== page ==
Chow Down: Supersize Me In Reverse

This documentary film — made by local filmmakers — will change your mind about eating vegan

You’ve probably heard Bill Clinton is on a diet. To slim down for daughter Chelsea’s wedding this summer, and in an attempt to reverse the effects of heart disease, President Clinton has (mostly) adopted the vegan diet espoused by renowned Cleveland Clinic doctor Caldwell B. Esselstyn.

Does the diet work? The answer is in a new documentary film, Chow Down, by Philadelphia filmmakers Julia Grayer and Gage Johnston.

Chow Down follows three people as they attempt to reverse heart disease and diabetes by following Dr. Esselstyn’s rules for a strict plant-based diet. The film depends on a stunt similar to the one Morgan Spurlock pulled in Supersize Me, where he ate nothing but McDonald’s for 30 days and documented his progress. Chow Down is a kind of Supersize Me in reverse. The three heroes — Garnet, John, and Charles — attempt to shift from a mainstream American diet (lots of red meat and processed foods) to a vegan diet.

The results are nothing short of remarkable.

It’s not easy. Charles, one of the central characters, buys a motor home so he and his family can eat vegan on vacation. Garnet faces resistance from her teenage son, who prefers chicken quesadillas to kale. John faces the most remarkable diet shift: He’s been eating fried chicken at KFC three times a week for years.

Along the way, the film deals with issues of food justice, the question of whether surgery is the best solution for coronary artery disease, and the way family life centers on food.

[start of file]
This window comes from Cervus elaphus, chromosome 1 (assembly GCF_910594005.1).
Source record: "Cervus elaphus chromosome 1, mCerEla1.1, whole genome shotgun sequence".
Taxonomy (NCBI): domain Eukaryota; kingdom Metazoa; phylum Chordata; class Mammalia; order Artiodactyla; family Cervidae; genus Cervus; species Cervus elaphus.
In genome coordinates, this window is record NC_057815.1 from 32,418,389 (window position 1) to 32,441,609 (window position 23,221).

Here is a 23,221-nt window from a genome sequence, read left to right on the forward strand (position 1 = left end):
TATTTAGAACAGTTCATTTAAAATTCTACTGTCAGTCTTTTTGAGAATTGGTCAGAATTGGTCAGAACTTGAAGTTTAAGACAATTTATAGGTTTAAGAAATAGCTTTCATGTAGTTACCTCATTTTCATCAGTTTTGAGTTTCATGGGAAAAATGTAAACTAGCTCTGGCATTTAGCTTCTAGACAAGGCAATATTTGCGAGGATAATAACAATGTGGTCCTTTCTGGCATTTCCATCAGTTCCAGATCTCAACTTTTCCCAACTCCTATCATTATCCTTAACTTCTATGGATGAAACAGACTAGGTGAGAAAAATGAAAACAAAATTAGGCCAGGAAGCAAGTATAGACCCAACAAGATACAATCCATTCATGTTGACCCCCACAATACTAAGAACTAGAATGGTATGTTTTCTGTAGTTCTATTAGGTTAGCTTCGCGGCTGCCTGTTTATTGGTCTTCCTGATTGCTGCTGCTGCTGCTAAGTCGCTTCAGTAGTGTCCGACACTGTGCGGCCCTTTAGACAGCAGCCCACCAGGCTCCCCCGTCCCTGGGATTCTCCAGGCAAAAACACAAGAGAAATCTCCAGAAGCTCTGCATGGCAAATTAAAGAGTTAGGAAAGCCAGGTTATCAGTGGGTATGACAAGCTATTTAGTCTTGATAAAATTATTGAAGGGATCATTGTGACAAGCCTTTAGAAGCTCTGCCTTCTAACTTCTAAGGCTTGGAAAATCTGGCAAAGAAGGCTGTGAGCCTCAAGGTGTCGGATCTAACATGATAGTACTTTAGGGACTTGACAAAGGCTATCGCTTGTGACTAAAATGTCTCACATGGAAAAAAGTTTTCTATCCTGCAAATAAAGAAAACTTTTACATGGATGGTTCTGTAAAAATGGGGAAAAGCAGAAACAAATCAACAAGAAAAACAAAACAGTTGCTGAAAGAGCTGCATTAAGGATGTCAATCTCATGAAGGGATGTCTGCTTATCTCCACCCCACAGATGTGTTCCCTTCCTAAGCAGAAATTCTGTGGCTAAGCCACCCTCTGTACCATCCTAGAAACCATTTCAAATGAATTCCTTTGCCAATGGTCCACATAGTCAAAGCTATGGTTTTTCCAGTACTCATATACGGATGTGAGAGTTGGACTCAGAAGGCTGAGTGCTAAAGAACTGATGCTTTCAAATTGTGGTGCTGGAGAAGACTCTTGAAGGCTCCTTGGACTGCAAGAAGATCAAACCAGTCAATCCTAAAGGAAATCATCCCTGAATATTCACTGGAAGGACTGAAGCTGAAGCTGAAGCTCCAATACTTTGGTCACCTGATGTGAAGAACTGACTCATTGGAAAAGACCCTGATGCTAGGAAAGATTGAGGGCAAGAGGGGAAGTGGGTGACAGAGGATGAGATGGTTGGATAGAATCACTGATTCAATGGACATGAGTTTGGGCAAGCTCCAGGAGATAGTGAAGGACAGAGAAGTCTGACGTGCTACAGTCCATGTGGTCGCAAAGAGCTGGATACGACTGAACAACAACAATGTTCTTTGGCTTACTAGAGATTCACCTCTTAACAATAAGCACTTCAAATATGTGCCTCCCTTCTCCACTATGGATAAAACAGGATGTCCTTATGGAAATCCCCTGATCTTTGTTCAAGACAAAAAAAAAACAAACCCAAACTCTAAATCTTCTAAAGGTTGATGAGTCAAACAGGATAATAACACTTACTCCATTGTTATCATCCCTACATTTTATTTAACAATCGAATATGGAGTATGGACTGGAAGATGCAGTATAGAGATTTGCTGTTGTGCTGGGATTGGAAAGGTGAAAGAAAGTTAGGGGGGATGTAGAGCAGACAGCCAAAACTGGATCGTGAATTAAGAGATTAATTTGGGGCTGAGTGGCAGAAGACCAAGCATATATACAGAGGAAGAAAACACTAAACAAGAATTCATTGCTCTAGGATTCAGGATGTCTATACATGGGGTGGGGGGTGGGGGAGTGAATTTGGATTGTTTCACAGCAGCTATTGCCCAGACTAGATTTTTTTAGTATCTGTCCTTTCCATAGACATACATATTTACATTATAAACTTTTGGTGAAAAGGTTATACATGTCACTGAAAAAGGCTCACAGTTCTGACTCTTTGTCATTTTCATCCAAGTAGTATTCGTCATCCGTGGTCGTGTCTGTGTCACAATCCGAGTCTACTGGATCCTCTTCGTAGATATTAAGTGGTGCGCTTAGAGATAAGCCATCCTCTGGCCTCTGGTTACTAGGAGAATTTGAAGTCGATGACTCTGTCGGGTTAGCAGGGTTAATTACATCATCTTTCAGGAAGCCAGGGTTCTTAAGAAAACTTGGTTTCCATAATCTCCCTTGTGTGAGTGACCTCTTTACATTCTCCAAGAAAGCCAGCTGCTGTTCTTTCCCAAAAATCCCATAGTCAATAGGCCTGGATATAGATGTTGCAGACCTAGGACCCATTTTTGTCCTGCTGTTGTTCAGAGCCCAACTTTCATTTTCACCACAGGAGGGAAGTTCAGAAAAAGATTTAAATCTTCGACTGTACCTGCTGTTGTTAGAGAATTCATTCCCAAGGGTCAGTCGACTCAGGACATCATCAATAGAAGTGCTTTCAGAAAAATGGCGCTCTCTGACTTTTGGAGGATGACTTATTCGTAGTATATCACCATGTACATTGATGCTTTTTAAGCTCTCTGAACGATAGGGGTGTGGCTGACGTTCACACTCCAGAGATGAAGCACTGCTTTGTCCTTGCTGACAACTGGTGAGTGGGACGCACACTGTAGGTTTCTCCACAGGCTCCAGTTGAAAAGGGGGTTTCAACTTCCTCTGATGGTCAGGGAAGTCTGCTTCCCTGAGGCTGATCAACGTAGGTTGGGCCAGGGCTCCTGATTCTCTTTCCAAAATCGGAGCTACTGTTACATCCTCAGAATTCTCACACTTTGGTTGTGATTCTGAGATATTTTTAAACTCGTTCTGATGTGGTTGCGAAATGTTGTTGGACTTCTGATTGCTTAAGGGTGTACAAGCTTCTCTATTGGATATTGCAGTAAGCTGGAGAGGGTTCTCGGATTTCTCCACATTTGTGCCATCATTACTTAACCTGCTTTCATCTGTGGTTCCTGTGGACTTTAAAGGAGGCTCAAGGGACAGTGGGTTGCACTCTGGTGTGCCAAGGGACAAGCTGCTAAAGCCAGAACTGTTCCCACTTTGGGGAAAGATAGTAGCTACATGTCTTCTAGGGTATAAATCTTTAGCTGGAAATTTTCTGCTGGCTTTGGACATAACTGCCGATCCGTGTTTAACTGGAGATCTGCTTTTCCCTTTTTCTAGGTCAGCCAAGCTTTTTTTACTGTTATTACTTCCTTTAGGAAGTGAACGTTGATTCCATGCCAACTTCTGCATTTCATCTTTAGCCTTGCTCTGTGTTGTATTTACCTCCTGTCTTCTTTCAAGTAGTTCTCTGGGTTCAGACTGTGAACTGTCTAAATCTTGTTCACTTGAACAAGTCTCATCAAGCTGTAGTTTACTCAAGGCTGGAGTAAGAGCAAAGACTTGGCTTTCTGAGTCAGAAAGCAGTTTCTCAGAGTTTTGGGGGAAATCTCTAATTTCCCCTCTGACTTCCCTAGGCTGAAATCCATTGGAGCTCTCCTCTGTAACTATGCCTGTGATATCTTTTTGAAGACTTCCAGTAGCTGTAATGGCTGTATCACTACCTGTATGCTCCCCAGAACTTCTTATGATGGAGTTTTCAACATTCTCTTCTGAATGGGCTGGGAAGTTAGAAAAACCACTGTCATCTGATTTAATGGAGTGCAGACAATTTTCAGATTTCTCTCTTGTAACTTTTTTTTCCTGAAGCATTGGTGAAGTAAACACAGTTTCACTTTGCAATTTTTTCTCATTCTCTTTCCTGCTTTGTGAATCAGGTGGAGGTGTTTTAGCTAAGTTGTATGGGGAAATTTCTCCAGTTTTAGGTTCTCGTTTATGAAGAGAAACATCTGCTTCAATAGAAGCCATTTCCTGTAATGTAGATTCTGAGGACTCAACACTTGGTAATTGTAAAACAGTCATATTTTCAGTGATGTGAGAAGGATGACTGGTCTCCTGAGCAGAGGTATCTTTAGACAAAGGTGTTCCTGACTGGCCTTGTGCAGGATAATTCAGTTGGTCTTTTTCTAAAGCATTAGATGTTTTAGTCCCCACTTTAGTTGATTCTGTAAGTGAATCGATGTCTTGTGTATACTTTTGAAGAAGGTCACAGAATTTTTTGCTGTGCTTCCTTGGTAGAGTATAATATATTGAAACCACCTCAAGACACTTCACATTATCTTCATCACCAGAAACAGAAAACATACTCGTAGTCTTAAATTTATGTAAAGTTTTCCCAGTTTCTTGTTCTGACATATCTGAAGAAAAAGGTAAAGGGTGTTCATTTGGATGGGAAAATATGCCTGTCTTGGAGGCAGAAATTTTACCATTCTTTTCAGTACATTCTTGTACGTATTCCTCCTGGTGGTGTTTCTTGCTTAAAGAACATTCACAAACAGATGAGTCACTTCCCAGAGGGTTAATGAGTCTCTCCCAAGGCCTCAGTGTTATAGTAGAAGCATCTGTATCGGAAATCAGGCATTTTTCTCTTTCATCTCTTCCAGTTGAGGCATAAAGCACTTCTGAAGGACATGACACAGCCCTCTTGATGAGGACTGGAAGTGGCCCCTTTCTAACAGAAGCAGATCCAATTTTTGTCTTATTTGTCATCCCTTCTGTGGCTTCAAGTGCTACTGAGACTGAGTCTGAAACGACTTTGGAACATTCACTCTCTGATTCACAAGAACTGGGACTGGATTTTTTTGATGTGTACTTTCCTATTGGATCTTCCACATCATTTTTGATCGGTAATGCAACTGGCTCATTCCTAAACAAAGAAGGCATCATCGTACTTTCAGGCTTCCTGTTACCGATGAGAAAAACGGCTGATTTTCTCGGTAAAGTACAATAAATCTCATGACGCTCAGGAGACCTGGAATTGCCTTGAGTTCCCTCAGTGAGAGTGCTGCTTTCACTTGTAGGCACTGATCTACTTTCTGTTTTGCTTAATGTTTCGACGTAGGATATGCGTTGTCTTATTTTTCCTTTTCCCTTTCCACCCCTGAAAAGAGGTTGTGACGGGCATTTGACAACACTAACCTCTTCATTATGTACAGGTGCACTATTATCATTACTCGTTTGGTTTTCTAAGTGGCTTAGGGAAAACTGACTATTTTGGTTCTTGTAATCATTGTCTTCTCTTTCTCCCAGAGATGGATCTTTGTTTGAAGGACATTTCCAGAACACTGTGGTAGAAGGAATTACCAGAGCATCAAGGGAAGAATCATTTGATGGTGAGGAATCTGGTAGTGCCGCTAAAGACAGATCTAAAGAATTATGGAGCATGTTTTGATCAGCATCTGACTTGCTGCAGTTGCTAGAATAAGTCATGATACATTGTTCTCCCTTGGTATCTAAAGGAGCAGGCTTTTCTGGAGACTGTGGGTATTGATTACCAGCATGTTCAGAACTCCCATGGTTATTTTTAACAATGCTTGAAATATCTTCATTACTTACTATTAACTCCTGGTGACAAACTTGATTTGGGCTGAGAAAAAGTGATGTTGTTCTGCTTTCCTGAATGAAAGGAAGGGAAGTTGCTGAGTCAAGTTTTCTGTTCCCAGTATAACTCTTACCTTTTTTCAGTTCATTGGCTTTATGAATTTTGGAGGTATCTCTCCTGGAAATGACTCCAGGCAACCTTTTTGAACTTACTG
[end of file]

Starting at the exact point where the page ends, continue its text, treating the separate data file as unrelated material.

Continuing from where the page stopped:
So far, by following Dr. Esselstyn’s vegan diet, Bill Clinton has lost 24 pounds. He told CNN, “82 percent of people since 1986 who have gone on a plant-based, no-dairy, no-meat diet have begun to heal themselves. Their arterial blockage cleans up, the calcium deposit around their heart breaks up.”

Dr. Esselstyn is the author of the manual Prevent and Reverse Heart Disease and directs the Cardiovascular Disease Prevention and Reversal Program at the Cleveland Clinic Wellness Institute. A heart surgeon and one-time Olympic gold medalist, he’s been eating vegan for 26 years.

Watching the film and reading Dr. Esselstyn’s website, I was definitely convinced to eat more vegetables and less meat. I don’t see my family going vegan long term, but maybe we’ll try it for a week or two. In this pre-holiday time, with the annual turkey binge looming on the horizon, a vegan vacation is worth considering.

Chow Down
is available online at Amazon, Netflix, and Hulu, or it can be found at Philadelphia-area Whole Foods. Dr. Esselstyn will be speaking at Whole Foods in Philly on Monday, February 7th.

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